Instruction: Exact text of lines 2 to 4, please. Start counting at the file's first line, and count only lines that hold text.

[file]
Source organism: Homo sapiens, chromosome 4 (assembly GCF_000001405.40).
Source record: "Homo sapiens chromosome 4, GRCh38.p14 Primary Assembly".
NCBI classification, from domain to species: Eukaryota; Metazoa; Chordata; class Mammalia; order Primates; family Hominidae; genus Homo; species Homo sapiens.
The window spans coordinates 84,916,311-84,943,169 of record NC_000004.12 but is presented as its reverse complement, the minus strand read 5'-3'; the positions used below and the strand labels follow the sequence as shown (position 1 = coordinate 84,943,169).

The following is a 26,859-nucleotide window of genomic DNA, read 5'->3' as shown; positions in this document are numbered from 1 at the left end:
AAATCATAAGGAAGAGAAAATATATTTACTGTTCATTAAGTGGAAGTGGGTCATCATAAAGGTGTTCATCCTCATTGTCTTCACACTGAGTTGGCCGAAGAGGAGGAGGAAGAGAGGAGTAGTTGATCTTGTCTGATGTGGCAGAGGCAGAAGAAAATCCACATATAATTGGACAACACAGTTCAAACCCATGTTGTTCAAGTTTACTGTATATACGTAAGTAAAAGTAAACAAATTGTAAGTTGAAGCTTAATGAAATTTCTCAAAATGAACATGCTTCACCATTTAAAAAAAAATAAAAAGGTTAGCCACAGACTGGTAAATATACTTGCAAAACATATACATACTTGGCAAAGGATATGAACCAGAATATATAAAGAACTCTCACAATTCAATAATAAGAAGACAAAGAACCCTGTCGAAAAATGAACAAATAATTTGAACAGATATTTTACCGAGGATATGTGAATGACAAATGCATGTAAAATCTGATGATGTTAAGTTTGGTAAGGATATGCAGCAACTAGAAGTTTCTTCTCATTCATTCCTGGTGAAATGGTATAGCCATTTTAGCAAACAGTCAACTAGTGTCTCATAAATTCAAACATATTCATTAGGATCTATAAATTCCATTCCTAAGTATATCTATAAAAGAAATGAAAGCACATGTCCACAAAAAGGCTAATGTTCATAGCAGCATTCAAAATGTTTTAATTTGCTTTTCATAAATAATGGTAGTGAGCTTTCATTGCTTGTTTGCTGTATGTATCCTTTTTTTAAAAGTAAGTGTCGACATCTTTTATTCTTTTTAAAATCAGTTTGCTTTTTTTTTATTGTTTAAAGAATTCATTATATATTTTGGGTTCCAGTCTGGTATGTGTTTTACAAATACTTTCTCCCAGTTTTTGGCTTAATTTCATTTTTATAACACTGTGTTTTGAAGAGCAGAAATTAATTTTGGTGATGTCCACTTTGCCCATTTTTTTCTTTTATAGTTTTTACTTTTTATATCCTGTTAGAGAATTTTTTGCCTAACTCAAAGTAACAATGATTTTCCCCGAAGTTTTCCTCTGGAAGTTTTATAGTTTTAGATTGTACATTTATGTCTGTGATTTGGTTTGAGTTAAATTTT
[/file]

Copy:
Source record: "Homo sapiens chromosome 4, GRCh38.p14 Primary Assembly".
NCBI classification, from domain to species: Eukaryota; Metazoa; Chordata; class Mammalia; order Primates; family Hominidae; genus Homo; species Homo sapiens.
The window spans coordinates 84,916,311-84,943,169 of record NC_000004.12 but is presented as its reverse complement, the minus strand read 5'-3'; the positions used below and the strand labels follow the sequence as shown (position 1 = coordinate 84,943,169).